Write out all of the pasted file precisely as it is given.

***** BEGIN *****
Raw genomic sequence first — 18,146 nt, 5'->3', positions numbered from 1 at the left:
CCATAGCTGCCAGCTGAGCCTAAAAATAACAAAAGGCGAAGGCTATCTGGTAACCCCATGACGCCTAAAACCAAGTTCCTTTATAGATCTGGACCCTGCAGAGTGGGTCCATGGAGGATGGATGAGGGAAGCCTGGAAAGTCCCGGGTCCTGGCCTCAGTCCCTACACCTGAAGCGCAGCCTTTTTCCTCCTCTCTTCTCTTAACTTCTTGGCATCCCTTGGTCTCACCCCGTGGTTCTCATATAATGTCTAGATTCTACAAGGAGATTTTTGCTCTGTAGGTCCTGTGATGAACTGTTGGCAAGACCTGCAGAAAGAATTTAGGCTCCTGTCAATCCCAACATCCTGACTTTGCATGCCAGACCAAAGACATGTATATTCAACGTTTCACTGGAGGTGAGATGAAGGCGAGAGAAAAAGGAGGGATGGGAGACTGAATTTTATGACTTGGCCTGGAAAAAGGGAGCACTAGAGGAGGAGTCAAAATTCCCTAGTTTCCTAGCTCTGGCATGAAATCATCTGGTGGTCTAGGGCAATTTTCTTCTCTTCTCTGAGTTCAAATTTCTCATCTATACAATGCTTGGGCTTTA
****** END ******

Raw genomic sequence first — 18,146 nt, 5'->3', positions numbered from 1 at the left:
CCATAGCTGCCAGCTGAGCCTAAAAATAACAAAAGGCGAAGGCTATCTGGTAACCCCATGACGCCTAAAACCAAGTTCCTTTATAGATCTGGACCCTGCAGAGTGGGTCCATGGAGGATGGATGAGGGAAGCCTGGAAAGTCCCGGGTCCTGGCCTCAGTCCCTACACCTGAAGCGCAGCCTTTTTCCTCCTCTCTTCTCTTAACTTCTTGGCATCCCTTGGTCTCACCCCGTGGTTCTCATATAATGTCTAGATTCTACAAGGAGATTTTTGCTCTGTAGGTCCTGTGATGAACTGTTGGCAAGACCTGCAGAAAGAATTTAGGCTCCTGTCAATCCCAACATCCTGACTTTGCATGCCAGACCAAAGACATGTATATTCAACGTTTCACTGGAGGTGAGATGAAGGCGAGAGAAAAAGGAGGGATGGGAGACTGAATTTTATGACTTGGCCTGGAAAAAGGGAGCACTAGAGGAGGAGTCAAAATTCCCTAGTTTCCTAGCTCTGGCATGAAATCATCTGGTGGTCTAGGGCAATTTTCTTCTCTTCTCTGAGTTCAAATTTCTCATCTATACAATGCTTGGGCTTTA